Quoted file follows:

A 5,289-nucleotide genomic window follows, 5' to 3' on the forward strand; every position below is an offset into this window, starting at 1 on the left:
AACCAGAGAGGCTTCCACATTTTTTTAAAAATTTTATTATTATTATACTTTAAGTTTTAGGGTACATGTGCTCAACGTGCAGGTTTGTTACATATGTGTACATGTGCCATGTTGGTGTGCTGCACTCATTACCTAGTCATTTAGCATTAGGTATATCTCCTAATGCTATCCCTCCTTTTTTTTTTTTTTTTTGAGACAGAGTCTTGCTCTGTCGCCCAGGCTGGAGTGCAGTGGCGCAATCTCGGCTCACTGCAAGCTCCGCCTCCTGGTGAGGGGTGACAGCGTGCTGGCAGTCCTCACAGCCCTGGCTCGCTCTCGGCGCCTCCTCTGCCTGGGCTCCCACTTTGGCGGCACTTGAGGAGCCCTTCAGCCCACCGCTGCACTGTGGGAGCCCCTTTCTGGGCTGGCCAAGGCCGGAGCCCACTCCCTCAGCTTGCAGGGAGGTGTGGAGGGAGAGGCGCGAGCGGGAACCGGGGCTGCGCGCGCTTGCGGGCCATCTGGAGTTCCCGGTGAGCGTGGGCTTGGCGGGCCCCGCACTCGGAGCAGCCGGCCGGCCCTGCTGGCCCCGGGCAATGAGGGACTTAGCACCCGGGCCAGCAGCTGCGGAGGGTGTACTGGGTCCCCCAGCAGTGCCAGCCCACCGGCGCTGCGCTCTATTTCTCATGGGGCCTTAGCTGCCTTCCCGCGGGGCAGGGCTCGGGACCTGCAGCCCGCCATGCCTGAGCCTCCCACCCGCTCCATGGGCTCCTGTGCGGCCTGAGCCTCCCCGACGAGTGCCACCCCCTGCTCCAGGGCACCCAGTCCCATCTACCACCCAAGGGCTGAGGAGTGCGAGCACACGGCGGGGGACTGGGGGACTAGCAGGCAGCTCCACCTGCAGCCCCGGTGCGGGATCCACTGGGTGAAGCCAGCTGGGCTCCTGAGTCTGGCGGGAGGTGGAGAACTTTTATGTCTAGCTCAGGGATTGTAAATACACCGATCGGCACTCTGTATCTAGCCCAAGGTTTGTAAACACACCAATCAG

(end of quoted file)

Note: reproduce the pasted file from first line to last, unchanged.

A 5,289-nucleotide genomic window follows, 5' to 3' on the forward strand; every position below is an offset into this window, starting at 1 on the left:
AACCAGAGAGGCTTCCACATTTTTTTAAAAATTTTATTATTATTATACTTTAAGTTTTAGGGTACATGTGCTCAACGTGCAGGTTTGTTACATATGTGTACATGTGCCATGTTGGTGTGCTGCACTCATTACCTAGTCATTTAGCATTAGGTATATCTCCTAATGCTATCCCTCCTTTTTTTTTTTTTTTTTGAGACAGAGTCTTGCTCTGTCGCCCAGGCTGGAGTGCAGTGGCGCAATCTCGGCTCACTGCAAGCTCCGCCTCCTGGTGAGGGGTGACAGCGTGCTGGCAGTCCTCACAGCCCTGGCTCGCTCTCGGCGCCTCCTCTGCCTGGGCTCCCACTTTGGCGGCACTTGAGGAGCCCTTCAGCCCACCGCTGCACTGTGGGAGCCCCTTTCTGGGCTGGCCAAGGCCGGAGCCCACTCCCTCAGCTTGCAGGGAGGTGTGGAGGGAGAGGCGCGAGCGGGAACCGGGGCTGCGCGCGCTTGCGGGCCATCTGGAGTTCCCGGTGAGCGTGGGCTTGGCGGGCCCCGCACTCGGAGCAGCCGGCCGGCCCTGCTGGCCCCGGGCAATGAGGGACTTAGCACCCGGGCCAGCAGCTGCGGAGGGTGTACTGGGTCCCCCAGCAGTGCCAGCCCACCGGCGCTGCGCTCTATTTCTCATGGGGCCTTAGCTGCCTTCCCGCGGGGCAGGGCTCGGGACCTGCAGCCCGCCATGCCTGAGCCTCCCACCCGCTCCATGGGCTCCTGTGCGGCCTGAGCCTCCCCGACGAGTGCCACCCCCTGCTCCAGGGCACCCAGTCCCATCTACCACCCAAGGGCTGAGGAGTGCGAGCACACGGCGGGGGACTGGGGGACTAGCAGGCAGCTCCACCTGCAGCCCCGGTGCGGGATCCACTGGGTGAAGCCAGCTGGGCTCCTGAGTCTGGCGGGAGGTGGAGAACTTTTATGTCTAGCTCAGGGATTGTAAATACACCGATCGGCACTCTGTATCTAGCCCAAGGTTTGTAAACACACCAATCAG